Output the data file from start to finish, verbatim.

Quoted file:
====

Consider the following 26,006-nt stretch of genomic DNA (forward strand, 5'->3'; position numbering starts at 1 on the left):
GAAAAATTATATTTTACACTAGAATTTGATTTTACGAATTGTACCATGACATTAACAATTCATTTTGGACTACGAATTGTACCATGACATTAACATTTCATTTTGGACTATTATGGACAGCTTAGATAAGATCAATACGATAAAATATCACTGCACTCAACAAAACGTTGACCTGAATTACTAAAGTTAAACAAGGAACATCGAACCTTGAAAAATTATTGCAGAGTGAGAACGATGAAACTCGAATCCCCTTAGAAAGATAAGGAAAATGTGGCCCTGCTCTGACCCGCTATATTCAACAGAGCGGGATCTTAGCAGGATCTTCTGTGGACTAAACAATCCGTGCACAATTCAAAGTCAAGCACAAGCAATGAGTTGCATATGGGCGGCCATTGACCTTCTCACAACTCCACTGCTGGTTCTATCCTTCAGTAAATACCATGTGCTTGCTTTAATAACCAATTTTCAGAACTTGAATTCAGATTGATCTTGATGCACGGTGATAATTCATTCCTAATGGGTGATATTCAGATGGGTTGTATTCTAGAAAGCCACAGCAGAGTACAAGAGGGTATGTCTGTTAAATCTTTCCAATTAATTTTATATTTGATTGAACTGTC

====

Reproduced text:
Consider the following 26,006-nt stretch of genomic DNA (forward strand, 5'->3'; position numbering starts at 1 on the left):
GAAAAATTATATTTTACACTAGAATTTGATTTTACGAATTGTACCATGACATTAACAATTCATTTTGGACTACGAATTGTACCATGACATTAACATTTCATTTTGGACTATTATGGACAGCTTAGATAAGATCAATACGATAAAATATCACTGCACTCAACAAAACGTTGACCTGAATTACTAAAGTTAAACAAGGAACATCGAACCTTGAAAAATTATTGCAGAGTGAGAACGATGAAACTCGAATCCCCTTAGAAAGATAAGGAAAATGTGGCCCTGCTCTGACCCGCTATATTCAACAGAGCGGGATCTTAGCAGGATCTTCTGTGGACTAAACAATCCGTGCACAATTCAAAGTCAAGCACAAGCAATGAGTTGCATATGGGCGGCCATTGACCTTCTCACAACTCCACTGCTGGTTCTATCCTTCAGTAAATACCATGTGCTTGCTTTAATAACCAATTTTCAGAACTTGAATTCAGATTGATCTTGATGCACGGTGATAATTCATTCCTAATGGGTGATATTCAGATGGGTTGTATTCTAGAAAGCCACAGCAGAGTACAAGAGGGTATGTCTGTTAAATCTTTCCAATTAATTTTATATTTGATTGAACTGTC